Focus groups are a different matter. As far as I can tell (i.e., as far as I can Google), there hasn’t been any research on research to reliably determine how many introverts don’t accept invitations to take part in focus groups because the thought of participating in a group discussion, even for a decent incentive, is about the same in their minds as volunteering to undergo waterboarding. In my experience, any one group I have moderated has included only one or two obvious introverts. I would feel safe in saying that extroverts are way overrepresented in focus groups.
That said, there are introverts like myself, who have developed extravert side just to survive this culture that places more value on extraverts. So I could be wrong on the assumption that fewer introverts take part in focus groups.
Whether just one or half of the participants in a focus group are introverts, there is additional concern to contemplate, as group dynamics do not fit well the introvert’s way of thinking or expressing themself.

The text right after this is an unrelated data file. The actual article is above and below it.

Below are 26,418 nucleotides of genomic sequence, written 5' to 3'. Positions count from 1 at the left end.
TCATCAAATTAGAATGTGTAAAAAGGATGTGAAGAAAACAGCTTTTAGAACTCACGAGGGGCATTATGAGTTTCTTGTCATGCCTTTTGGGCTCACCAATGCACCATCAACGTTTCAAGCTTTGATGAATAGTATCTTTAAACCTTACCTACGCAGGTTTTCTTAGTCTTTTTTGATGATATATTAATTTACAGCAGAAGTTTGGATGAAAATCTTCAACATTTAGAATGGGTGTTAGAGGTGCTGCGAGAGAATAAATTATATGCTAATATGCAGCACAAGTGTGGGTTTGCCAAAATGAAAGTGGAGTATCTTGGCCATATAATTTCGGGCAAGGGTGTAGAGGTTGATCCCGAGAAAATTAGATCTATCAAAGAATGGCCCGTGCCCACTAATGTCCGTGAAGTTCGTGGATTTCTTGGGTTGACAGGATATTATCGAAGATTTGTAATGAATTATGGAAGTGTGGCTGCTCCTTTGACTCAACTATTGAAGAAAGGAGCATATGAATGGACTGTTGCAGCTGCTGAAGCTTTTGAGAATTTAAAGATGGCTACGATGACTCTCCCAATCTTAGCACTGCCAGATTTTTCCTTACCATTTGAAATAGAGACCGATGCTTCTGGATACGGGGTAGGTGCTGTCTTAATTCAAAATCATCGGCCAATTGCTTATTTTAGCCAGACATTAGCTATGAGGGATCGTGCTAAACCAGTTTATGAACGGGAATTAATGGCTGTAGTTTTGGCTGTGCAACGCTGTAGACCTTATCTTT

A hallmark of the focus group method is that participants respond quickly to the discussion. It’s what makes them valuable for getting at top-of-mind reactions to new ideas. Most introverts, myself included, mull things over before responding. I know I am horrible in a live debate or discussion--as my retorts come too late to make them. Thus the quiet participant or two that appear to be hesitant and shy, but are in reality just listening and forming their thoughts. A good moderator knows how to pull those deeper thoughts out and engage them in the discussion in a way that they are comfortable with sharing their opinions. In that way, introverts can be a real asset to a focus group, counterbalancing the impulsive thinking and opinions that extraverts are prone to.
If you are in the backroom watching groups, you will also typically fall prey to an implicit bias: the more assertive, louder participants will inform your insights more than the quieter ones. This is a natural thing. Just look at social media or the media. The louder voices tend to be seen as more credible. Domineering extraverts can be the clickbait of the focus group, leaving a stronger impression and greater pull on your insights than they deserve.